Volt battery inquiry begins

For General Motors Co., the Chevrolet Volt may be generating the wrong kind of spark.

Federal officials on Friday launched a formal safety defect investigation into GM’s plug-in hybrid vehicle after crash tests on several Volts and their batteries resulted in fires. In one case, a fire that started in one of the test vehicles consumed three others parked nearby.

The National Highway Traffic Safety Administration said it was “concerned” that damage to the Volt’s batteries sustained in tests designed to replicate real-world crash scenarios resulted in the vehicles’ catching fire.


The agency said it was too soon to say whether the probe would lead to a recall of the vehicle or any of its parts but vowed to “take immediate action” if it found any unreasonable safety risk. Measures would include notifying consumers and ensuring that GM communicates with Volt owners.

The investigation comes as GM has pushed for wider adoption of the plug-in hybrid, which according to the Environmental Protection Agency gets an equivalent of 93 miles per gallon. GM has sold more than 6,000 Volts since the car was rolled out in December 2010. The Volt, which won the Green Car of the Year award at the Los Angeles Auto Show last year, is designed to run off its batteries for about 40 miles. When the batteries run low, a gasoline engine kicks in and functions as a generator, powering electric motors and extending the range of the sedan to more than 300 miles.

Analysts said that the investigation could lead to increased consumer skepticism about electric vehicles, which have been slow to catch on in the mainstream because of concerns about cost-effectiveness, and how far the vehicles can travel before recharging.

“It’s a technology-laden car, and there are still issues with batteries,” said Dave Sullivan, an analyst at consulting firm AutoPacific, noting that the Volt uses the same type of lithium-ion batteries found in consumer electronics products such as laptops that have been known to overheat. “GM’s going to have to reopen their safety book to prove that these vehicles are indeed safe.”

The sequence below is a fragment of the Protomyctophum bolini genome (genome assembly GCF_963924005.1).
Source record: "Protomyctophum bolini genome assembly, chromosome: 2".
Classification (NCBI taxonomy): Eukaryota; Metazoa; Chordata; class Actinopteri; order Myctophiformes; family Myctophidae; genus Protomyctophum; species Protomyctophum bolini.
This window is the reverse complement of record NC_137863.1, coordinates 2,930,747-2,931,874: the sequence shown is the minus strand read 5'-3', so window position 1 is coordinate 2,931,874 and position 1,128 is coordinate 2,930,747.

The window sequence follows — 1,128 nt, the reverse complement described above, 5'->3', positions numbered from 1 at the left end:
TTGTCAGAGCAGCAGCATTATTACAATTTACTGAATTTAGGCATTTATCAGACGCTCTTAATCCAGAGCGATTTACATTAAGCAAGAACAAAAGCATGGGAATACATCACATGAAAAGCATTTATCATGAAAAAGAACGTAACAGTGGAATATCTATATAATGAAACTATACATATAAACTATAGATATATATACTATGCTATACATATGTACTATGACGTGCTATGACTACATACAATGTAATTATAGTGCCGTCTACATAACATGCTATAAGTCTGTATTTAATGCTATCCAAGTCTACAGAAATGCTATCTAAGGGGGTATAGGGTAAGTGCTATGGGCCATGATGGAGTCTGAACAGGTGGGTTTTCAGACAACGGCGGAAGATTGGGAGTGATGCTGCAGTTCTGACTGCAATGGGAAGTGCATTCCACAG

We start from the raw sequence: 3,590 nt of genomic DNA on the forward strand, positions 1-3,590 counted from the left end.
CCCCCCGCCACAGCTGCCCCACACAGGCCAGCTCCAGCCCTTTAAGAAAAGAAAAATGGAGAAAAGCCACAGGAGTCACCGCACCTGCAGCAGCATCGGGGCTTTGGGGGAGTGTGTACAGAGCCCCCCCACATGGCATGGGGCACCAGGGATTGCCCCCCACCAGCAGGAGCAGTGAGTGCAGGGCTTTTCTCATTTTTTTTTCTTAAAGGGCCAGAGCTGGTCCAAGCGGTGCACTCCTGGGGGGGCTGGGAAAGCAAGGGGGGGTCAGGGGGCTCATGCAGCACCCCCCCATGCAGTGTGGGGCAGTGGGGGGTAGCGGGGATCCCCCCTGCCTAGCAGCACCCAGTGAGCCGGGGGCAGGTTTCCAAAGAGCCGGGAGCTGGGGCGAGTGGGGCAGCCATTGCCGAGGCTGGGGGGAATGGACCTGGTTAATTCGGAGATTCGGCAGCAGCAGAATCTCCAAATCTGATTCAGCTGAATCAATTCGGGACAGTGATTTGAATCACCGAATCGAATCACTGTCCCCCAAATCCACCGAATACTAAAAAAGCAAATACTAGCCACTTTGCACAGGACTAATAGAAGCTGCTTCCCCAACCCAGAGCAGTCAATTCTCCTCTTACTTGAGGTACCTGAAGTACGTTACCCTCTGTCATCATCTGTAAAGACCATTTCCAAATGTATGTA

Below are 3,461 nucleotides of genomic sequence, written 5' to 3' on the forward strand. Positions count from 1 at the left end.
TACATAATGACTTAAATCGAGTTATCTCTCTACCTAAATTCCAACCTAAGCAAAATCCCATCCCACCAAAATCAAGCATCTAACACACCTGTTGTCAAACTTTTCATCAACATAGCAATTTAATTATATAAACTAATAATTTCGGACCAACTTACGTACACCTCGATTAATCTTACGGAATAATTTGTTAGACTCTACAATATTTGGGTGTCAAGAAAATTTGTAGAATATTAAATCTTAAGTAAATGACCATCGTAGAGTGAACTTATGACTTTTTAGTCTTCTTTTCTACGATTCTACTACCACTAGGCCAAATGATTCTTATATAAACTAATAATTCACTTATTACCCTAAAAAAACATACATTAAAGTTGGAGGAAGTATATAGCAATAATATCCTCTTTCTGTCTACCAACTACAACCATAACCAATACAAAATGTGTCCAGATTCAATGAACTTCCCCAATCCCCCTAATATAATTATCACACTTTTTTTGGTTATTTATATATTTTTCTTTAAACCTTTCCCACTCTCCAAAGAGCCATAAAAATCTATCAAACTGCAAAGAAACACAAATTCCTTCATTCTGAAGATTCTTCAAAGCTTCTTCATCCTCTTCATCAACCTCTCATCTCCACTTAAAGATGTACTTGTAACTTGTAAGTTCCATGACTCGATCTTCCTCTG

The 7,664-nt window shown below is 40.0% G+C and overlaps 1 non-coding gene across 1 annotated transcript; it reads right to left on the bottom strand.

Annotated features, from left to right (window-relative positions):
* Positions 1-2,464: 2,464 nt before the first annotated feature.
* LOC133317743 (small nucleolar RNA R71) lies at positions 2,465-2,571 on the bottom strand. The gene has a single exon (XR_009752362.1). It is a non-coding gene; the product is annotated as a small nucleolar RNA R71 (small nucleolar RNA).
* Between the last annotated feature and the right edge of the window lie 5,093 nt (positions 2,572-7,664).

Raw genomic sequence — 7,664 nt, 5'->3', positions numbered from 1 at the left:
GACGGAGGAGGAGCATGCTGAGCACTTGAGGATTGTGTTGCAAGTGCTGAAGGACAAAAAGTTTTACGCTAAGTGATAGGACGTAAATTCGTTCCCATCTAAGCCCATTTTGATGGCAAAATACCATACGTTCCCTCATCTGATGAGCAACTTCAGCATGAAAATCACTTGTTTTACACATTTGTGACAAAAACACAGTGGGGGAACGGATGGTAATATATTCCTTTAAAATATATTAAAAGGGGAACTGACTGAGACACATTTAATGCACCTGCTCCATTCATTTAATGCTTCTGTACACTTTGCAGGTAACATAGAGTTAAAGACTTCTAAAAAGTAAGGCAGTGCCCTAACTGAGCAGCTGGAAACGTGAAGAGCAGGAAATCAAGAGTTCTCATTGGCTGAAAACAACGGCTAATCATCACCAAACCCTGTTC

GM acknowledged the investigation, saying it was “not unexpected” and that the company had been working with NHTSA to reproduce the problem for months. The company said that Volt owners who have not been involved in a severe accident have nothing to worry about.

“The Volt is a safe car,” said Greg Martin, a spokesman for GM. “What occurred was what all parties set out to do, and that was to subject the battery in a laboratory setting to some of the most extreme circumstances to get it to fail.”

GM and NHTSA will examine data from the tests to attempt to determine the precise cause of the fires.

The latest tests were part of an initial probe begun after NHTSA found a Volt it had crash-tested in May caught fire three weeks later.

In a series of follow-up tests, NHTSA subjected three additional Volt batteries to a crash simulation last week, intentionally damaging the cars’ battery compartment and rupturing their coolant lines. One battery caught fire about a week after the test. A second vehicle’s battery “began to smoke and emit sparks” just hours after the impact, the agency said.

GM stock rose 0.49%, or 10 cents, to $20.34 during regular trading, before NHTSA’s announcement.